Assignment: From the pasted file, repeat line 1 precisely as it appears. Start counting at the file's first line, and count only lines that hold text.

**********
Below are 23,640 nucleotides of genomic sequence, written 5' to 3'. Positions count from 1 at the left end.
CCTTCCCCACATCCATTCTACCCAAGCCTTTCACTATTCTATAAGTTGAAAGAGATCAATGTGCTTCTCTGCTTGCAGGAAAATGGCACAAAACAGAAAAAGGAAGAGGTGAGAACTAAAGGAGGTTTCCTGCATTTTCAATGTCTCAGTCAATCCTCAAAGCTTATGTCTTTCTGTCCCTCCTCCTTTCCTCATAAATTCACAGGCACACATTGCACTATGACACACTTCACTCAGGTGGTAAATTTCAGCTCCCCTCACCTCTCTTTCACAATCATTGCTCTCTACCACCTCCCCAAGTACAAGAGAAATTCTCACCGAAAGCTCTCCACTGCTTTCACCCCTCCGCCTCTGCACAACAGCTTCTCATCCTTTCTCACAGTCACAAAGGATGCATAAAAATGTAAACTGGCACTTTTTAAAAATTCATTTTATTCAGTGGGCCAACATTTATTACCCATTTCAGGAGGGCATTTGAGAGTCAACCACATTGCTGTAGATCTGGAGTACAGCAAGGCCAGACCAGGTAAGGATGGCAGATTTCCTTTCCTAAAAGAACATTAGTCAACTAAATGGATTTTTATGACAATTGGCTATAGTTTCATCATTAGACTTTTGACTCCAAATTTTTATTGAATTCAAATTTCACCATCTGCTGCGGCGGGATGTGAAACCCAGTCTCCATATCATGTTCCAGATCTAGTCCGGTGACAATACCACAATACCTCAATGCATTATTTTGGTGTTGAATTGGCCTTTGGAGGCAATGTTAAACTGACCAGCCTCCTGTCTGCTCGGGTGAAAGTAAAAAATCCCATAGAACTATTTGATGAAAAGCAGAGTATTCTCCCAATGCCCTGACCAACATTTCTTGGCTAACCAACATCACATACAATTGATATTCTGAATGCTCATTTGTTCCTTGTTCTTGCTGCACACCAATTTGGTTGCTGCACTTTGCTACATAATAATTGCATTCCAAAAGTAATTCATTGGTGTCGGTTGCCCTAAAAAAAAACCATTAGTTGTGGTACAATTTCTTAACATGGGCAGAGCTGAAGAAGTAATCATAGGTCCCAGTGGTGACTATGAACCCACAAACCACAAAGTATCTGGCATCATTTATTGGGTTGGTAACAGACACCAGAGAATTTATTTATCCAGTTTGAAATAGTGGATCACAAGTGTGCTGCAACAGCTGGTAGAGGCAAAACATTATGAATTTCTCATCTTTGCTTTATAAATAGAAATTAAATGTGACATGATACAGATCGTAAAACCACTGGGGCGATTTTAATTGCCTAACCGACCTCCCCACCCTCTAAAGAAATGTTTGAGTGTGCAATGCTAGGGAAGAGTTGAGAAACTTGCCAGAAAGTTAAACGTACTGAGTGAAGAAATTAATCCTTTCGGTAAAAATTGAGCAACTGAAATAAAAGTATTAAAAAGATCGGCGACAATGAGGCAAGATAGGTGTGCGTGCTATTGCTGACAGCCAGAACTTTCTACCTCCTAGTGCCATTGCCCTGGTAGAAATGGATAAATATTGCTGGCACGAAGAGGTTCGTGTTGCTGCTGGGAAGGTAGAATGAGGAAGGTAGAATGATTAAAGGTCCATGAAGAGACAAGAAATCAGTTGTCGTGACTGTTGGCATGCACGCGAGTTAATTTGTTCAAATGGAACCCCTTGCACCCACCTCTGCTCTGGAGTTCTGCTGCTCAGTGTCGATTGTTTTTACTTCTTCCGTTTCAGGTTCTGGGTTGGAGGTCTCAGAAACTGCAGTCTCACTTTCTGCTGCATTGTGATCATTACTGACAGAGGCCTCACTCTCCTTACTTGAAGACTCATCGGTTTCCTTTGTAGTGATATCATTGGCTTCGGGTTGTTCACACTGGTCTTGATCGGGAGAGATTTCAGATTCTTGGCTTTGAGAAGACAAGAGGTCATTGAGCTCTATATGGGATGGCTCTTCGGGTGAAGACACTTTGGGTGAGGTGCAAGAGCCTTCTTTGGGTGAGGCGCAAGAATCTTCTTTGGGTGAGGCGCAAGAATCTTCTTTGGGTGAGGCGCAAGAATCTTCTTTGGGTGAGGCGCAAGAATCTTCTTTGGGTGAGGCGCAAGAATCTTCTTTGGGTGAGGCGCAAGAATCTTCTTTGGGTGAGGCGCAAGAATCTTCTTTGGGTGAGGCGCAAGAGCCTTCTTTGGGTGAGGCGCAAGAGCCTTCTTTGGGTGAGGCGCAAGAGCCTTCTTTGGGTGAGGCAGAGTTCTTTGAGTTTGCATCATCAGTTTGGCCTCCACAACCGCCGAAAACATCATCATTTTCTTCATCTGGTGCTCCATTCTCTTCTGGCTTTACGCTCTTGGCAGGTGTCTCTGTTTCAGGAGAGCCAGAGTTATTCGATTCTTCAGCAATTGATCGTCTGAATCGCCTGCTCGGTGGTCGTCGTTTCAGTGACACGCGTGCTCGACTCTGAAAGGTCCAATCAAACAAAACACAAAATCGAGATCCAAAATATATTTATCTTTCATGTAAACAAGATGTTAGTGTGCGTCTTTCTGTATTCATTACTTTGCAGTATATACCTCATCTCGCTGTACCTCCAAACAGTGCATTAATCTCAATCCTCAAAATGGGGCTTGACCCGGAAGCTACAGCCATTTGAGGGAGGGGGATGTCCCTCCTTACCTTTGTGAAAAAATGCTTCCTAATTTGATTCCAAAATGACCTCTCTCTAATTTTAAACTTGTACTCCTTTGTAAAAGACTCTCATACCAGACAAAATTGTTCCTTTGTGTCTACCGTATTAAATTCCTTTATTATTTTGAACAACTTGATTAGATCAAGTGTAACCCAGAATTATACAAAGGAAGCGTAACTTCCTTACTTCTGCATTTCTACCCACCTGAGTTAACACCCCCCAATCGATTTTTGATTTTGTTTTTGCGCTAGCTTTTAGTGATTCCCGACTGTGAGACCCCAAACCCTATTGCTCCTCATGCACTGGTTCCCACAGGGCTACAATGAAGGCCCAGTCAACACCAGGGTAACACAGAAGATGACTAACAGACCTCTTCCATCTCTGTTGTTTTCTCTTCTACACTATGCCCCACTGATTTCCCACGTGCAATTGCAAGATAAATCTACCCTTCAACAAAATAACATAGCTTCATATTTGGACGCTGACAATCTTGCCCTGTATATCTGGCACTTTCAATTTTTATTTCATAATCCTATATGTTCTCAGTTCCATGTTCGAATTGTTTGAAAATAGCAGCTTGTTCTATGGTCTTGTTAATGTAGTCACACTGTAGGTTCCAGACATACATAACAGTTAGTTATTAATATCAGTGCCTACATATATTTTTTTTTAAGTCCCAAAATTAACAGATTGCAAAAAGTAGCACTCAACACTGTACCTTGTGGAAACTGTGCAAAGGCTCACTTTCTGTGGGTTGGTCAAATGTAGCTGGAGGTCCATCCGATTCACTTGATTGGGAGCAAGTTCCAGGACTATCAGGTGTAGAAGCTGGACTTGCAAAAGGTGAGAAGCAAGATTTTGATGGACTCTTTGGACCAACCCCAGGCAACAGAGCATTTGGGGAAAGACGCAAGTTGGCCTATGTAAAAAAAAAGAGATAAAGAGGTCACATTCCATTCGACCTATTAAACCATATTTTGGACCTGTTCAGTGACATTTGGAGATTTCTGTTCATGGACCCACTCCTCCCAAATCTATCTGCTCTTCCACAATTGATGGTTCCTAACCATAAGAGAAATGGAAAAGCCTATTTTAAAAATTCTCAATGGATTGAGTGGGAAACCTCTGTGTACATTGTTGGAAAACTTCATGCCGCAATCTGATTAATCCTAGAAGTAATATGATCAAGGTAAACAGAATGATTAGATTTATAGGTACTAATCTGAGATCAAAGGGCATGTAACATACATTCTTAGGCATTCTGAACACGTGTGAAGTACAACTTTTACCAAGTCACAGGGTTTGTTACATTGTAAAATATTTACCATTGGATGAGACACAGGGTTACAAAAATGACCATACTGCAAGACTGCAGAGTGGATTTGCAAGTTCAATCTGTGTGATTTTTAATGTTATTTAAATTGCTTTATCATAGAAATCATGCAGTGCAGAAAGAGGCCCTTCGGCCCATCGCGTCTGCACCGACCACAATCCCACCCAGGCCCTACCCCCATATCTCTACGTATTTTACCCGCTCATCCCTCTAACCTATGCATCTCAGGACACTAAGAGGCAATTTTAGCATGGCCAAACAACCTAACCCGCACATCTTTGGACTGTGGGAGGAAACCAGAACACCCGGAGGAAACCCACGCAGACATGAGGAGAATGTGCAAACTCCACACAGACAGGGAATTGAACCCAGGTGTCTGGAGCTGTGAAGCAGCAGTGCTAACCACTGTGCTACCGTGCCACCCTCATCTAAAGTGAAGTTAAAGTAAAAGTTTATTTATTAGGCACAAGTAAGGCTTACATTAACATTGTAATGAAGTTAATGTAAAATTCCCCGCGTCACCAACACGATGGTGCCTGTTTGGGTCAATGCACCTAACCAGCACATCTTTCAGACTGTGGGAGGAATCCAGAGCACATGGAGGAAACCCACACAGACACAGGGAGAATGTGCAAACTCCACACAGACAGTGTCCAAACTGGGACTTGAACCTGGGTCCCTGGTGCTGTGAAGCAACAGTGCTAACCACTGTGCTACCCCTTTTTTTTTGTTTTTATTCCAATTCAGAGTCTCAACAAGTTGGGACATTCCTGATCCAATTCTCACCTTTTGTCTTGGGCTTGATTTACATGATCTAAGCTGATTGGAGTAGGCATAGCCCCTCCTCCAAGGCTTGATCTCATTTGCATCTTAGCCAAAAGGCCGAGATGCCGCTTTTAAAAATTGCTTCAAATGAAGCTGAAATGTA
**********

Below are 23,640 nucleotides of genomic sequence, written 5' to 3'. Positions count from 1 at the left end.